The effects of air pollution on human health are now well understood, and the connections between air pollution and our health are becoming clearer.

Air pollution affects everyone’s health, but the impact is greater on vulnerable people such as the very young and old, and those with pre-existing medical conditions. Scotland already has the highest rate of lung disease in the UK, particularly in our cities and urban areas. Heart disease is also more common in Scotland than elsewhere in the UK. Air pollution adds to this burden of illness as well as adding a lot to the costs of health services.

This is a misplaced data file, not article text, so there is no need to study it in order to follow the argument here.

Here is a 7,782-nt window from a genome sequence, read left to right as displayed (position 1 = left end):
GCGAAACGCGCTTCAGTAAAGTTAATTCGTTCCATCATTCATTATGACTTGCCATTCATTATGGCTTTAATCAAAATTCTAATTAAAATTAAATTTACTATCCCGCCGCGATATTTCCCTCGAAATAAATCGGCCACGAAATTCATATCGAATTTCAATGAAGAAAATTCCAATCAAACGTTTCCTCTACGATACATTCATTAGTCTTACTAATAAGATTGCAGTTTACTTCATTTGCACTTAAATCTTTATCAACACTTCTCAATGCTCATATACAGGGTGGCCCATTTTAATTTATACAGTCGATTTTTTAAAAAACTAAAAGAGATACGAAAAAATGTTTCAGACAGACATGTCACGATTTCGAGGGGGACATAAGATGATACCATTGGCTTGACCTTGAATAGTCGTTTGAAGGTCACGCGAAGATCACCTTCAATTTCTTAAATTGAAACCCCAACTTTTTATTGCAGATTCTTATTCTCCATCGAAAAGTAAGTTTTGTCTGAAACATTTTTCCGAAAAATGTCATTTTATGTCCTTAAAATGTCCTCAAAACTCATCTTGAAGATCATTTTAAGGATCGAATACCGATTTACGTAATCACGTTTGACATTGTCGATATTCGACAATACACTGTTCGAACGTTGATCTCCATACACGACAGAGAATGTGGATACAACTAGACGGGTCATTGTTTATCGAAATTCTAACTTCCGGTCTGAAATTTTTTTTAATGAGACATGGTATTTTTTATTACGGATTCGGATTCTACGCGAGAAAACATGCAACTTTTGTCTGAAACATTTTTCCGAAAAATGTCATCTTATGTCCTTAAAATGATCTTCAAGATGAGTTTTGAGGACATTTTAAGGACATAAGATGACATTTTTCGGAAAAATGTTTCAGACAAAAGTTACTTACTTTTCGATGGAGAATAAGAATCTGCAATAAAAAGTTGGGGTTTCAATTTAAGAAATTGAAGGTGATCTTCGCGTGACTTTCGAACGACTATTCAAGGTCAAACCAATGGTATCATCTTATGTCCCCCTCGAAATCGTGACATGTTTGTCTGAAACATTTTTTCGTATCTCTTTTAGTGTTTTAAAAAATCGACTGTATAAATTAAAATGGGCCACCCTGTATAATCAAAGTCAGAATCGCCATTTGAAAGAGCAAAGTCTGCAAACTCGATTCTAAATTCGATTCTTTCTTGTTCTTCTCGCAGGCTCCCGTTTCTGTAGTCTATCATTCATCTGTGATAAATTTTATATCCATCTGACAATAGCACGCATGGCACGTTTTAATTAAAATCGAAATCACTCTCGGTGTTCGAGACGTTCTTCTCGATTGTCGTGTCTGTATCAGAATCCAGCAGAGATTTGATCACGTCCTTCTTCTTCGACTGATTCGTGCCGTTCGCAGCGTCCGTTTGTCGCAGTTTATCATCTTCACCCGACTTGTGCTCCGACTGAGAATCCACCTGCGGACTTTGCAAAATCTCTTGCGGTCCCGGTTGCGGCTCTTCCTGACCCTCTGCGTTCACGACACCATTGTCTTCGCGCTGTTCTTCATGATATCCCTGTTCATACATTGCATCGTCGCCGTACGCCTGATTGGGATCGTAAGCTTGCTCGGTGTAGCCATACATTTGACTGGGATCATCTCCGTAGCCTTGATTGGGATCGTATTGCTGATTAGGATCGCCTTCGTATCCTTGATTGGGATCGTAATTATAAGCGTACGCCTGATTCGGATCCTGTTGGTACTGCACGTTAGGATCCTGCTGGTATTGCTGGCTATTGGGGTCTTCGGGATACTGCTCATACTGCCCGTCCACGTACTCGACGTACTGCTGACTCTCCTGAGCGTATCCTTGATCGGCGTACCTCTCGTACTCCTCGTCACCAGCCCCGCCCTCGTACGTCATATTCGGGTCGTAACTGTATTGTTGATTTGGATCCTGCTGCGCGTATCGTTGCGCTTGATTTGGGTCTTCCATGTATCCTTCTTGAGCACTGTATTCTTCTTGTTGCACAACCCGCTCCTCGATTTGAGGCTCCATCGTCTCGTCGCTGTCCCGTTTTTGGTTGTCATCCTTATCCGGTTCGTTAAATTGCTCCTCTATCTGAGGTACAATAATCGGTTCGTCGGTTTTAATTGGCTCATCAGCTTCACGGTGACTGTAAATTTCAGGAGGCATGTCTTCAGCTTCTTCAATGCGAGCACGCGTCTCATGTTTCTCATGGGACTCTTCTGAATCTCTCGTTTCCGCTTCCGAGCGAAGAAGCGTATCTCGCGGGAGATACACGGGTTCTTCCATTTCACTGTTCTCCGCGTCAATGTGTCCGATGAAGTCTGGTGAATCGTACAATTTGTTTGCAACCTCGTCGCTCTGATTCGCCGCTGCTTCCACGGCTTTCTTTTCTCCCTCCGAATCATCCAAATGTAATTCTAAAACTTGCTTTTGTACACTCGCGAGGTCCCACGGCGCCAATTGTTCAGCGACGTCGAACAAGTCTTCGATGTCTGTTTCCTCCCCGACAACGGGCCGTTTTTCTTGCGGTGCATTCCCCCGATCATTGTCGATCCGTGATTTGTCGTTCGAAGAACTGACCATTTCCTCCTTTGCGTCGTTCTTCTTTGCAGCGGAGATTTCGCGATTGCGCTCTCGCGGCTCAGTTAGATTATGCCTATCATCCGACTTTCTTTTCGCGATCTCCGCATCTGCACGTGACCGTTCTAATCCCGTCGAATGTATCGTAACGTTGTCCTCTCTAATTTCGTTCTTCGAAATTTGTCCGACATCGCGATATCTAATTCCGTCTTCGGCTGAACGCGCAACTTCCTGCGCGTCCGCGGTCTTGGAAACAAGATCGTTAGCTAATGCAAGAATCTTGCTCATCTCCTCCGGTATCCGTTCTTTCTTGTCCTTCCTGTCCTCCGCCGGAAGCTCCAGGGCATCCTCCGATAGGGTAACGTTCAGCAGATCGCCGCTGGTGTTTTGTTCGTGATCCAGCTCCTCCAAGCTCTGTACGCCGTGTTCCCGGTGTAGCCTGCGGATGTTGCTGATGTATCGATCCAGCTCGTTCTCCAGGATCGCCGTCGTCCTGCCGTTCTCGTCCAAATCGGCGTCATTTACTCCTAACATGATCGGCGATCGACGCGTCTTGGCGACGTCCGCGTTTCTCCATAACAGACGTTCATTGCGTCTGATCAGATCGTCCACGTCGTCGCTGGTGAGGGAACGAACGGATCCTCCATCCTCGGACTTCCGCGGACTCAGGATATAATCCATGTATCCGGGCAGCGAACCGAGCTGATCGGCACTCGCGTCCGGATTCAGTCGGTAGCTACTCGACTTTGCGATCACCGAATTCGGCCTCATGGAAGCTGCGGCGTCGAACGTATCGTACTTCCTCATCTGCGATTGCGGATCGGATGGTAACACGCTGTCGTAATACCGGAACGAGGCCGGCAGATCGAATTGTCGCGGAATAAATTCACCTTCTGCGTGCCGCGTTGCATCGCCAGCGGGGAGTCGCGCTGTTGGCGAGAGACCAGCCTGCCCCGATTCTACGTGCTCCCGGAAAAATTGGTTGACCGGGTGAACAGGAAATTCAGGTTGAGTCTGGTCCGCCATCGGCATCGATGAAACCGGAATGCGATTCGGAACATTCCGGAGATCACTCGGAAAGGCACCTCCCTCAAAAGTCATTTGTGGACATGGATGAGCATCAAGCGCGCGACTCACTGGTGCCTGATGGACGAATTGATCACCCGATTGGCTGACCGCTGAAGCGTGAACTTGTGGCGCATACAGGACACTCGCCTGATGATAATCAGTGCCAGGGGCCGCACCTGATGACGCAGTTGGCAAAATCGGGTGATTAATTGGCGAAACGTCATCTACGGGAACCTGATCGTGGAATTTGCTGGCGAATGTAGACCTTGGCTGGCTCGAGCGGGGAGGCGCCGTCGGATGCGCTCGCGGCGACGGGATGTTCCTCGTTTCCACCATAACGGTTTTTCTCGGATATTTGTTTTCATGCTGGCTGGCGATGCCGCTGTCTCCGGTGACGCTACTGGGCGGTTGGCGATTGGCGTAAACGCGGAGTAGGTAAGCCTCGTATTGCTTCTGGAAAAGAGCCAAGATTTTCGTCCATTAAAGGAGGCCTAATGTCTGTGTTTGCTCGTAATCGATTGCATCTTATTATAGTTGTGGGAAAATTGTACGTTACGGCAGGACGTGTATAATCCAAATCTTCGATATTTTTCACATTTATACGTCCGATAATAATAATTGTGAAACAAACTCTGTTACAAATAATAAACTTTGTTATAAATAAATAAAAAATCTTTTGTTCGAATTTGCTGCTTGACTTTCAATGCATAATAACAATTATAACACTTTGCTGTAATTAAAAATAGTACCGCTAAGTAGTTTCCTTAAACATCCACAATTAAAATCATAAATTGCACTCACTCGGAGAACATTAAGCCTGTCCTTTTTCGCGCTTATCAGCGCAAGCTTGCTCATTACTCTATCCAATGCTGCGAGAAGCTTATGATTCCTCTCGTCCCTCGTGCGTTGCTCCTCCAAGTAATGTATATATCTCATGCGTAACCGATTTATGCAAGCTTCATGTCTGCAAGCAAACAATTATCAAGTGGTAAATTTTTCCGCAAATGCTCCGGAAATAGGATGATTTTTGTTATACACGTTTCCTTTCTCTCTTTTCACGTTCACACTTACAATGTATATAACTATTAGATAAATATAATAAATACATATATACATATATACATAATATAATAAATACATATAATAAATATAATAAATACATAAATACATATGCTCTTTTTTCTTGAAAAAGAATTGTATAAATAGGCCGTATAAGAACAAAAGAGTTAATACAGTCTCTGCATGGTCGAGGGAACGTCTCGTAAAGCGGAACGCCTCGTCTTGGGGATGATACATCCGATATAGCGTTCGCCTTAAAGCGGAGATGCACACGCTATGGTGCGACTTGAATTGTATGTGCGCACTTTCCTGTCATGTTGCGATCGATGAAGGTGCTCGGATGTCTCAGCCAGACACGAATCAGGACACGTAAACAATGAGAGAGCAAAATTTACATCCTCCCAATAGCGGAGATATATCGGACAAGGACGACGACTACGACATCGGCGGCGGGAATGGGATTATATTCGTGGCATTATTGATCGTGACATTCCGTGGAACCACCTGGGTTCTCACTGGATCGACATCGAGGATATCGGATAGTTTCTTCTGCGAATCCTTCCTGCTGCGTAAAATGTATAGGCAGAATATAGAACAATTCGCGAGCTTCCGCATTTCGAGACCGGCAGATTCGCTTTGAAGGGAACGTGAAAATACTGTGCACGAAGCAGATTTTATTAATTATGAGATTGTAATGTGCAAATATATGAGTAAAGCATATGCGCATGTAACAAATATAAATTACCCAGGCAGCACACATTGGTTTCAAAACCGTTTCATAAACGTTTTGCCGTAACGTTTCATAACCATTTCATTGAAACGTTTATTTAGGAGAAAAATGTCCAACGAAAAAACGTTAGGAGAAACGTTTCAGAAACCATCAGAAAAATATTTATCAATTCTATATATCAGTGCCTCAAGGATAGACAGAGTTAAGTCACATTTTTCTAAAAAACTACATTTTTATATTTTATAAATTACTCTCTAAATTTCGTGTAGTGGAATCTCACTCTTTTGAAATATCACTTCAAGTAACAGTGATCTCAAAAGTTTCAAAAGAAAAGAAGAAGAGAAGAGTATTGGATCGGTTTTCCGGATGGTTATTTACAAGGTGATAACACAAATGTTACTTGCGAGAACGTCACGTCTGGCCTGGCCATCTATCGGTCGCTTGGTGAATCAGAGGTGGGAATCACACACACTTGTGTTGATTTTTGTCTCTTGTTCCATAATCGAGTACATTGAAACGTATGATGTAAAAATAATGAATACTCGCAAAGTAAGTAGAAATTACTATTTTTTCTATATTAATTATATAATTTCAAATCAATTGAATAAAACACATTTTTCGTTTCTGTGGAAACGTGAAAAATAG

Children are especially vulnerable due to their still developing bodies, especially their lungs, which may be permanently damaged at an early age by exposure to harmful pollutants.

Air pollution affects people’s everyday health and ability to lead a normal active healthy life, especially if they already have poor lung health (e.g. asthma or chronic obstructive airways disease) or circulation problems (angina, strokes, heart attacks). There is also some evidence of links to a wider range of health impacts, such as poor birth outcomes (pre-term birth, low birth weight), diabetes and possibly even neurological problems (e.g. dementia).